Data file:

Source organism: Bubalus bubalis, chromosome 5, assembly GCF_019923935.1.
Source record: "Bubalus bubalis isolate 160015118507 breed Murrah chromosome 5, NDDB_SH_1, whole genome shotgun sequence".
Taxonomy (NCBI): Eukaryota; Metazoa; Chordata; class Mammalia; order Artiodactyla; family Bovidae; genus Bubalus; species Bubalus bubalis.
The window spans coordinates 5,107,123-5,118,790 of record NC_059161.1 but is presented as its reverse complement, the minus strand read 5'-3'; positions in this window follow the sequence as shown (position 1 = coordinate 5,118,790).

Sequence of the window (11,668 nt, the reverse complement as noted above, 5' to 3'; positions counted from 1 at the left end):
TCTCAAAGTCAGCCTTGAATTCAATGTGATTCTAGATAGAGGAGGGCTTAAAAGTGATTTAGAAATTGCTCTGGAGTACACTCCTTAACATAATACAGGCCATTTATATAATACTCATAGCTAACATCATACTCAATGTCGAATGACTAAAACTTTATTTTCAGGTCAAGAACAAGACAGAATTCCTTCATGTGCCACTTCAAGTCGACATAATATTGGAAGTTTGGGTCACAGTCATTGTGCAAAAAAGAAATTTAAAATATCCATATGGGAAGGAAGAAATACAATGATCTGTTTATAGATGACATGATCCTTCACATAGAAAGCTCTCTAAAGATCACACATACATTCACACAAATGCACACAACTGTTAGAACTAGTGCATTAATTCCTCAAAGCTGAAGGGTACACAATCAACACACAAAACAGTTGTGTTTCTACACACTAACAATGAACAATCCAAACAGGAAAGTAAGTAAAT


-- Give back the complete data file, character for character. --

Source organism: Bubalus bubalis, chromosome 5, assembly GCF_019923935.1.
Source record: "Bubalus bubalis isolate 160015118507 breed Murrah chromosome 5, NDDB_SH_1, whole genome shotgun sequence".
Taxonomy (NCBI): Eukaryota; Metazoa; Chordata; class Mammalia; order Artiodactyla; family Bovidae; genus Bubalus; species Bubalus bubalis.
The window spans coordinates 5,107,123-5,118,790 of record NC_059161.1 but is presented as its reverse complement, the minus strand read 5'-3'; positions in this window follow the sequence as shown (position 1 = coordinate 5,118,790).

Sequence of the window (11,668 nt, the reverse complement as noted above, 5' to 3'; positions counted from 1 at the left end):
TCTCAAAGTCAGCCTTGAATTCAATGTGATTCTAGATAGAGGAGGGCTTAAAAGTGATTTAGAAATTGCTCTGGAGTACACTCCTTAACATAATACAGGCCATTTATATAATACTCATAGCTAACATCATACTCAATGTCGAATGACTAAAACTTTATTTTCAGGTCAAGAACAAGACAGAATTCCTTCATGTGCCACTTCAAGTCGACATAATATTGGAAGTTTGGGTCACAGTCATTGTGCAAAAAAGAAATTTAAAATATCCATATGGGAAGGAAGAAATACAATGATCTGTTTATAGATGACATGATCCTTCACATAGAAAGCTCTCTAAAGATCACACATACATTCACACAAATGCACACAACTGTTAGAACTAGTGCATTAATTCCTCAAAGCTGAAGGGTACACAATCAACACACAAAACAGTTGTGTTTCTACACACTAACAATGAACAATCCAAACAGGAAAGTAAGTAAAT